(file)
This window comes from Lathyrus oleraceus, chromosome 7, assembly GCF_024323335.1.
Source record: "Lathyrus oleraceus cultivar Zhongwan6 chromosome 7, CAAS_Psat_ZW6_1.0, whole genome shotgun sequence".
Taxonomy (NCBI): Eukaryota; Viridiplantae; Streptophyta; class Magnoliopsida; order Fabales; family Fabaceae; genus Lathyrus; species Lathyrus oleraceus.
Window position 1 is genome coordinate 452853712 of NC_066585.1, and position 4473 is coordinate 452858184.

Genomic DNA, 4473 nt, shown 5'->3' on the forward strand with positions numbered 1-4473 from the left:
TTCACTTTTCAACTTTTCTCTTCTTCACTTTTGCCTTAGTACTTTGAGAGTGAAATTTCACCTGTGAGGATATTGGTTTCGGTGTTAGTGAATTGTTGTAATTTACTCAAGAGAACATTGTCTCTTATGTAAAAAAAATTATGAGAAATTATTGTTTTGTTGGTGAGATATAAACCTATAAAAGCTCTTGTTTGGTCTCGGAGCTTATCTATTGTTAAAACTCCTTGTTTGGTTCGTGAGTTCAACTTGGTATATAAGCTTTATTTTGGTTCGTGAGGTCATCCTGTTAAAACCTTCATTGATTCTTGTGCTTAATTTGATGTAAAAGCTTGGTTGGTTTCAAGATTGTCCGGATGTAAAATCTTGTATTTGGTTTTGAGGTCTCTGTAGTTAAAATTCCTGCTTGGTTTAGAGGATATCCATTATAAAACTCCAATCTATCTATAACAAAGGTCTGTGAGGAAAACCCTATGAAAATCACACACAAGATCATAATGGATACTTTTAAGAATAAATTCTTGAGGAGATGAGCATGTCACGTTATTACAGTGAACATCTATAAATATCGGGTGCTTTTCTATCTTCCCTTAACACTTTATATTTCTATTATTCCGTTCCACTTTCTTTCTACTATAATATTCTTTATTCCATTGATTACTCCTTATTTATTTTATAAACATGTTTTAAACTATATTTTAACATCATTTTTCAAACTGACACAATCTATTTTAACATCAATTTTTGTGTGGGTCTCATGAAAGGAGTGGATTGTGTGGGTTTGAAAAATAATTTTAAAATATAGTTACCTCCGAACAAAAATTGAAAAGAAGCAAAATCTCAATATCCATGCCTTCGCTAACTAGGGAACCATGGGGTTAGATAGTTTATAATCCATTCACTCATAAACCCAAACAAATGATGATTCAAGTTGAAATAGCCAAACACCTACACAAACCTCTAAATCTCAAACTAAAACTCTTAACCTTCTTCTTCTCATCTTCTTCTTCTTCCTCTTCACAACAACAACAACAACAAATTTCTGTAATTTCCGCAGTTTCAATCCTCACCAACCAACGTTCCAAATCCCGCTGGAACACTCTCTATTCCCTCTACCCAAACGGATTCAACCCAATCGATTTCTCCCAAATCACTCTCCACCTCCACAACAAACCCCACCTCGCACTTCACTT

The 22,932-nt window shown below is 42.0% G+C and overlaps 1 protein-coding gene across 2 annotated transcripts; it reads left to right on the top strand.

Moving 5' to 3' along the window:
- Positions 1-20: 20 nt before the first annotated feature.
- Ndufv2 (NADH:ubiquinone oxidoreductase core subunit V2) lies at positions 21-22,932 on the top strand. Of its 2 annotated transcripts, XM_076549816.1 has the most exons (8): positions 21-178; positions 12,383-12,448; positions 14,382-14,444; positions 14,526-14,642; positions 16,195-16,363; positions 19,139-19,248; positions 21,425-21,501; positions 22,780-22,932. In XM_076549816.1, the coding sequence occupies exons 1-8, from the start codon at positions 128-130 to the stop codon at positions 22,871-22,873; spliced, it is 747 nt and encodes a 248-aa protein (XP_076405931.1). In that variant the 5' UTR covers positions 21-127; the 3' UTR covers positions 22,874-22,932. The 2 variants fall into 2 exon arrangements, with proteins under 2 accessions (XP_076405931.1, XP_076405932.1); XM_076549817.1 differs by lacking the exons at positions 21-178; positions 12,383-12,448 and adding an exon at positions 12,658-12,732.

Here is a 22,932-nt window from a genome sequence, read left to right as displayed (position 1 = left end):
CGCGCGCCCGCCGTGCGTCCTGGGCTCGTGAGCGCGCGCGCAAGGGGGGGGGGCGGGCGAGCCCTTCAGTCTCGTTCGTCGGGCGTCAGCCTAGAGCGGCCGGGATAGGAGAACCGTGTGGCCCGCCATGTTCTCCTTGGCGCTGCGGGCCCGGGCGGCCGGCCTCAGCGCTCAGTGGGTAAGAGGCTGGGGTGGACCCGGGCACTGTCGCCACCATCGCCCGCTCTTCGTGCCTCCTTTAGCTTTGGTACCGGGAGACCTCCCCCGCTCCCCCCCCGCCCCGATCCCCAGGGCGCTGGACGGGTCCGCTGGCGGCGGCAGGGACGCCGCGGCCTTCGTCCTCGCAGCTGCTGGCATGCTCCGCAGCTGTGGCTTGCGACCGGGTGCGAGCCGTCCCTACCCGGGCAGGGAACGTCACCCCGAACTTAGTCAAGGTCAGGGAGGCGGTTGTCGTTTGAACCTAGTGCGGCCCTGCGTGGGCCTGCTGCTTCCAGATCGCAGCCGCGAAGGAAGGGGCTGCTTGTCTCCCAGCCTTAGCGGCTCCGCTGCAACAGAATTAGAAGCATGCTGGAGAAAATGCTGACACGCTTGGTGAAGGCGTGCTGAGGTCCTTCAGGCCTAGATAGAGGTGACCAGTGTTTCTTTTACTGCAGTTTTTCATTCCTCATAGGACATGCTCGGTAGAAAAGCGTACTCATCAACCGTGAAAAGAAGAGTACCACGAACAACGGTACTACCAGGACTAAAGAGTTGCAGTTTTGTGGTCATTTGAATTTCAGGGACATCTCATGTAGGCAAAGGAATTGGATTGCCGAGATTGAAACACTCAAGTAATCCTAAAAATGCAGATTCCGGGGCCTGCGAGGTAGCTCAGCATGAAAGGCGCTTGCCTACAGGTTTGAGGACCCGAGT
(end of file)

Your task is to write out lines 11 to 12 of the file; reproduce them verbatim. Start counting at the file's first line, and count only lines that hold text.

Here is a 22,932-nt window from a genome sequence, read left to right as displayed (position 1 = left end):
CGCGCGCCCGCCGTGCGTCCTGGGCTCGTGAGCGCGCGCGCAAGGGGGGGGGGCGGGCGAGCCCTTCAGTCTCGTTCGTCGGGCGTCAGCCTAGAGCGGCCGGGATAGGAGAACCGTGTGGCCCGCCATGTTCTCCTTGGCGCTGCGGGCCCGGGCGGCCGGCCTCAGCGCTCAGTGGGTAAGAGGCTGGGGTGGACCCGGGCACTGTCGCCACCATCGCCCGCTCTTCGTGCCTCCTTTAGCTTTGGTACCGGGAGACCTCCCCCGCTCCCCCCCCGCCCCGATCCCCAGGGCGCTGGACGGGTCCGCTGGCGGCGGCAGGGACGCCGCGGCCTTCGTCCTCGCAGCTGCTGGCATGCTCCGCAGCTGTGGCTTGCGACCGGGTGCGAGCCGTCCCTACCCGGGCAGGGAACGTCACCCCGAACTTAGTCAAGGTCAGGGAGGCGGTTGTCGTTTGAACCTAGTGCGGCCCTGCGTGGGCCTGCTGCTTCCAGATCGCAGCCGCGAAGGAAGGGGCTGCTTGTCTCCCAGCCTTAGCGGCTCCGCTGCAACAGAATTAGAAGCATGCTGGAGAAAATGCTGACACGCTTGGTGAAGGCGTGCTGAGGTCCTTCAGGCCTAGATAGAGGTGACCAGTGTTTCTTTTACTGCAGTTTTTCATTCCTCATAGGACATGCTCGGTAGAAAAGCGTACTCATCAACCGTGAAAAGAAGAGTACCACGAACAACGGTACTACCAGGACTAAAGAGTTGCAGTTTTGTGGTCATTTGAATTTCAGGGACATCTCATGTAGGCAAAGGAATTGGATTGCCGAGATTGAAACACTCAAGTAATCCTAAAAATGCAGATTCCGGGGCCTGCGAGGTAGCTCAGCATGAAAGGCGCTTGCCTACAGGTTTGAGGACCCGAGT